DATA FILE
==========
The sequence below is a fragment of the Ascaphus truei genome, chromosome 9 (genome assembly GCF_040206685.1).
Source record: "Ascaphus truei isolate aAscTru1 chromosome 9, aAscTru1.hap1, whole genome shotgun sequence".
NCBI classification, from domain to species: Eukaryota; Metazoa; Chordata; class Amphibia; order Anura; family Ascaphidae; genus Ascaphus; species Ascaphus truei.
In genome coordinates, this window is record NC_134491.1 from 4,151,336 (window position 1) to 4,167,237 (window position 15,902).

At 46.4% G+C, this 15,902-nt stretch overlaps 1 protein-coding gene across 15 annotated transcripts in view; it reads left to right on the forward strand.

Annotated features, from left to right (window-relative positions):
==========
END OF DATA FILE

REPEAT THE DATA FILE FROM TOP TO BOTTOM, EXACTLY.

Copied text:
The sequence below is a fragment of the Ascaphus truei genome, chromosome 9 (genome assembly GCF_040206685.1).
Source record: "Ascaphus truei isolate aAscTru1 chromosome 9, aAscTru1.hap1, whole genome shotgun sequence".
NCBI classification, from domain to species: Eukaryota; Metazoa; Chordata; class Amphibia; order Anura; family Ascaphidae; genus Ascaphus; species Ascaphus truei.
In genome coordinates, this window is record NC_134491.1 from 4,151,336 (window position 1) to 4,167,237 (window position 15,902).

At 46.4% G+C, this 15,902-nt stretch overlaps 1 protein-coding gene across 15 annotated transcripts in view; it reads left to right on the forward strand.

Annotated features, from left to right (window-relative positions):